The use by law enforcement of a two-step interrogation tactic by obtaining a pre-Miranda-admonishment confession, followed by a Miranda admonishment and waiver and a second confession, violates the rule that a Miranda waiver, to be valid, must be knowingly and intelligently made.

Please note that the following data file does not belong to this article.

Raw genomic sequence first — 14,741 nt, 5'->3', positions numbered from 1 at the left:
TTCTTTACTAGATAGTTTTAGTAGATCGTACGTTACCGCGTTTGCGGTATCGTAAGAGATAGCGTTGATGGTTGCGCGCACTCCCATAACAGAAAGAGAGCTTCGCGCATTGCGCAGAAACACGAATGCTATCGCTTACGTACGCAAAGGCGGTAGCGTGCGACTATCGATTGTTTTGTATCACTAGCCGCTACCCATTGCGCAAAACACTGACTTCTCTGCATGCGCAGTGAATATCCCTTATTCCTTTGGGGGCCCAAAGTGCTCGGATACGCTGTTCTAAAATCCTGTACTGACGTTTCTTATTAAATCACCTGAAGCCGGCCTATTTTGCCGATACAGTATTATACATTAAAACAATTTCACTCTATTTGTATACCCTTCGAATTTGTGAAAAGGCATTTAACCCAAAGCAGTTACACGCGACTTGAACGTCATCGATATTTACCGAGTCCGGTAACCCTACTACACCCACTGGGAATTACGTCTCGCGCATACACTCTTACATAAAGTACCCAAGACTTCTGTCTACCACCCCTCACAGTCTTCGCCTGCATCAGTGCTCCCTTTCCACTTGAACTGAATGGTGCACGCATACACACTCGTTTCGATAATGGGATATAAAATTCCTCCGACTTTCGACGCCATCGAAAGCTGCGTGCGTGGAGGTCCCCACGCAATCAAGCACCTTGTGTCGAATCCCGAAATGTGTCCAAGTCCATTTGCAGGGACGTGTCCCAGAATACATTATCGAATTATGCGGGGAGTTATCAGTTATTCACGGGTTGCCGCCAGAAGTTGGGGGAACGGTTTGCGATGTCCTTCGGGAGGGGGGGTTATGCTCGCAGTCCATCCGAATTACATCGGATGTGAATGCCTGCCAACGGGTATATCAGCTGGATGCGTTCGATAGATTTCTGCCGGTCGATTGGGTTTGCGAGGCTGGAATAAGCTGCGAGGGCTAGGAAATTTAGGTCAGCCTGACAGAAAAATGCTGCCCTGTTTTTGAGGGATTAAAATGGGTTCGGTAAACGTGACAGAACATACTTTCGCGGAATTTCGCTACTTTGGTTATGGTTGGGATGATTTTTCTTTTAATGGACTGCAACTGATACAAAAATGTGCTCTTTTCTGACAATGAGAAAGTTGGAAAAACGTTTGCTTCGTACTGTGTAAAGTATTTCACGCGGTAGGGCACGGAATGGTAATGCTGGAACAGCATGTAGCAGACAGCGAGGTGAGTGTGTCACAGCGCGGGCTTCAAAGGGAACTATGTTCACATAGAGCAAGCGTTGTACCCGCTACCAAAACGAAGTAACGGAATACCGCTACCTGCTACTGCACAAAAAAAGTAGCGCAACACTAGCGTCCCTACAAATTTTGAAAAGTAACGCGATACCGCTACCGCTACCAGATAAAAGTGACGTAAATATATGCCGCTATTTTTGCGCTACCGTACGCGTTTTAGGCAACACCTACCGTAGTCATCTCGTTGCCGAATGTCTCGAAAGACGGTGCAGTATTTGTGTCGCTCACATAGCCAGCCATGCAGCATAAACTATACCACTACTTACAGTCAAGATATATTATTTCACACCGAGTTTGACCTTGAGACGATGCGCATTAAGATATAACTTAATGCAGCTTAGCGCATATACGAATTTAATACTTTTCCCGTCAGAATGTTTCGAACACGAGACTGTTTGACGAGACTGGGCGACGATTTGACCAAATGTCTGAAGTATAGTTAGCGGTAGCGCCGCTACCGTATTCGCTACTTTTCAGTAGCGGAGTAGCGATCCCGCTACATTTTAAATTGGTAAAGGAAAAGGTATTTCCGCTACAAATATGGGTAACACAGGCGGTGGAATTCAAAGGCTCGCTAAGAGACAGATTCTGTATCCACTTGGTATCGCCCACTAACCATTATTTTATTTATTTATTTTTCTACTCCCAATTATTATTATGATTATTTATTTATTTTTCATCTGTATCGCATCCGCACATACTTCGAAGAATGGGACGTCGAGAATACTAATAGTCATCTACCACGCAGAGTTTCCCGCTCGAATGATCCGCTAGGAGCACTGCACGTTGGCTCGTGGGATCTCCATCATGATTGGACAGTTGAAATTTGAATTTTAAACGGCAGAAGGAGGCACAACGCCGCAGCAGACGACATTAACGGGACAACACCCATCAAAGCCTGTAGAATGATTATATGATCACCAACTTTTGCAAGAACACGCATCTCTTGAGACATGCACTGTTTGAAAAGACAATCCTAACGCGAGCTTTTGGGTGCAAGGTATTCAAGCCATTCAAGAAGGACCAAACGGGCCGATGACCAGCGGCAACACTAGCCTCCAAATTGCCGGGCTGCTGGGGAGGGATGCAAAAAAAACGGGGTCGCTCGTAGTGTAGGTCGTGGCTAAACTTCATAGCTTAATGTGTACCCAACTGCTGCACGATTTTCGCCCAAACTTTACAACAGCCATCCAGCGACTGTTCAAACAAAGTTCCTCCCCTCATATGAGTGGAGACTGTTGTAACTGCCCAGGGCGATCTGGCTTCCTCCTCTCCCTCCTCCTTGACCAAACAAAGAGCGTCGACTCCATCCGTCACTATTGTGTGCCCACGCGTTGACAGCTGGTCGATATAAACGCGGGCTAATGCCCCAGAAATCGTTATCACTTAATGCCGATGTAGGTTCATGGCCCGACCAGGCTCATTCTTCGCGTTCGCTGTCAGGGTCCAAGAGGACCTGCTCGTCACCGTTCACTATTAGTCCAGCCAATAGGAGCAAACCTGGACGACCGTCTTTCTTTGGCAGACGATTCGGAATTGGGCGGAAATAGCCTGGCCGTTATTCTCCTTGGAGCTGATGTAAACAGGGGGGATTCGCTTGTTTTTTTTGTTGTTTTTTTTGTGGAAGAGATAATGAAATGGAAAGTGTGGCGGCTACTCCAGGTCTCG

Defendant Byron Silim Sumagang and 20-year-old Carole Sangco were boyfriend-girlfriend despite having a tumultuous relationship. Their relationship was complicated by the fact that Sangco was severely depressed, had reoccurring thoughts of suicide, and was addicted to methamphetamine. Their relationship was further complicated by incidents of physical abuse perpetrated by defendant against Sangco, as later testified to by friends of the couple. Then, on November 30, 2014, police responded to a 911 hang-up call directing them to a remote rural area in Monterey County. The first sheriff’s deputy on the scene found a sleeping defendant sitting in a car with Sangco’s head in his lap. Sangco, with visible injuries to her face and neck, was quickly determined to be deceased. Upon waking defendant, he became visibly upset and crying, telling the deputy that he was not supposed to wake up. He made other spontaneous statements that were consistent with the physical evidence at the scene, indicating that the two had consumed copious amounts of drugs and alcohol and that defendant had tried to set fire to the car they were in. Defendant made other statements indicating that he had attempted to commit a murder-suicide; that Sangco told him she wanted him to kill her but that he had “forgot(ten) to kill myself, too.” Defendant was taken into custody and booked. Various experts later testified to Sangco’s probable cause of death. The forensic pathologist who autopsied Sangco’s body testified that Sangco had died from asphyxiation due to smothering with manual strangulation. She also testified, however—with a toxicology test coming back positive for methamphetamine and cocaine—that drugs may have hastened Sangco’s death. A second expert used by the prosecution opined that the cause of death was asphyxiation due to suffocation, strangulation, or both. An expert hired by the defense, however, disagreed. He testified that the cause of death was not entirely clear; that it was possible that while the neck compression may have been a contributing factor, it was also possible that Sangco had survived that trauma, dying instead from drug toxicity. This expert believed she may not have died until some five to twenty minutes after the neck compression. A big part of the prosecution’s case, however, was defendant’s subsequent confession as obtained by Detective Terry Rahiri, the lead detective on the case and a 22-year veteran of the Monterey Sheriff’s Office. In a two-part interrogation (the admissibility of which became the issue in this appeal), defendant admitted that Sangco had quit breathing as he strangled her. Convicted by a jury of first degree murder and sentenced to 25-years-to-life, defendant appealed.